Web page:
Long-Acting Opioid Shows Promise for Parkinson’s Disease Pain

man in pain parkinson's
man in pain parkinson’s
Although the primary endpoint was not significant, notable improvements in pain were observed at different time points.

Patients with Parkinson’s disease often suffer from debilitating chronic pain, but research indicates that a long-acting opioid-based treatment may be safe and effective.

Professor Claudia Trenkwalder, MD, of Paracelsus-Elena Hospital in Kassel, Germany, and colleagues assessed the analgesic efficacy of prolonged-release oxycodone-naloxone (OXN PR) in Parkinson’s patients with severe, chronic pain. All patients enrolled (n=202) had Hoehn and Yahr Stage II-IV Parkinson’s disease and at least one type of severe pain with an average 24-hour pain score of at least 6 on a 10-point scale. The primary endpoint was average 24-hour pain score at 16 weeks, and secondary endpoints included frequency of rescue medication use, percent of responders (≥30% reduction from baseline) in 24-hour pain at 16 weeks, and percent of responders for Clinical Global Impression Improvement (CGI-I) and Patient Global Impression Improvement (PGI-I)at 16 weeks.

Patients were randomized to either oral OXN PR (n=93; oxycodone 5 mg and naloxone 2.5 mg 2x/d) or placebo (n=109) for 16 weeks, with full analysis population being 88 patients vs. 106 patients. Least squares mean average 24-hour pain score at 16 weeks in full analysis population was 5.0 (95%CI; 4.5 to 5.5) in the OXN PR group compared to 5.6 (5.1 to 6.0) in the placebo group (difference −0·6, 95% CI −1.3 to 0.0; P=0.058). Although the primary endpoint was not met, statistically significant differences were observed for secondary endpoints that indicate a positive effect.

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OXN PR was associated with statistically significant improvement at week four (P=0.018), week eight (P=0.011), and week 12 (P=0.021). When taken in line with study protocol, OXN PR was associated with a significant improvement in average 24-hour pain score at week 16 compared to placebo (P=0.010). Researchers also observed a greater responder rate for 24-hour pain control with OXN PR (P=0.021), less use of rescue medication, and significant improvements in CGI-I (P=0.019) and PGI-I (P=0.022), as well as improvements in sever musculoskeletal pain (P=0.023) and severe nocturnal pain (P=0.010) compared to placebo.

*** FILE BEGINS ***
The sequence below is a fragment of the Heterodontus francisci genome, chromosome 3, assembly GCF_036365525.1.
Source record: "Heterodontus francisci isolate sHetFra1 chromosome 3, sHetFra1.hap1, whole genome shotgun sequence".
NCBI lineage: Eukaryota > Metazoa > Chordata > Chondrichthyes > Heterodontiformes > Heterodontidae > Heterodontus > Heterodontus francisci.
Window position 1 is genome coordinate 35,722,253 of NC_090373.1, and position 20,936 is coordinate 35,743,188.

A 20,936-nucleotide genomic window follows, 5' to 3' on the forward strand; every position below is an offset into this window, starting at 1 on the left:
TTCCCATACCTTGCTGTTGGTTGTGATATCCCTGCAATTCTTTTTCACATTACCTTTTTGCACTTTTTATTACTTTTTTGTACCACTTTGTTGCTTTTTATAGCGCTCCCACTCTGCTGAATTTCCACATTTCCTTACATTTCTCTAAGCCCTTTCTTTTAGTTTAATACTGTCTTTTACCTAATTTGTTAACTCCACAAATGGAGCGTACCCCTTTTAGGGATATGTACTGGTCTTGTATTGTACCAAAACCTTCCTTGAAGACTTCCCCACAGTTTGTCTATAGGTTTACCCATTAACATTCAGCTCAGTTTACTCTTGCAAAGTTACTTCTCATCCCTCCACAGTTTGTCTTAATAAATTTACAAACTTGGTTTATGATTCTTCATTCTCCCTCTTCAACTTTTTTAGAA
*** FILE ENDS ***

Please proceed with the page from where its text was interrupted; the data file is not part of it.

“The encouraging secondary endpoint data suggest that further studies may help to uncover the potential role of OXN PR in this patient population,” Professor Trenkwalder said in a news release. “This study adds to the very limited knowledge base on the efficacy and safety of opioid-based treatment of patients with Parkinson’s disease suffering from complex pain.”

Overall, nearly the same proportion of patients taking OXN PR or placebo experienced adverse events (65% vs. 70%), including treatment-related adverse events (57% vs. 57%) and serious adverse events (5% vs. 6%). Treatment-related nausea (17% vs. 9%) and constipation (17% vs. 6%) was more common in the OXN PR group compared to those taking placebo.

Despite not meeting the primary endpoint, the study results imply a positive role for OXN PR for Parkinson’s pain, and the researchers encourage further research to be conducted on OXN PR in this population.


  1. Trenkwalder C et al. Lancet Neurol. 2015; doi:10.1016/S1474-4422(15)00243-4.
  2. Mundipharma news release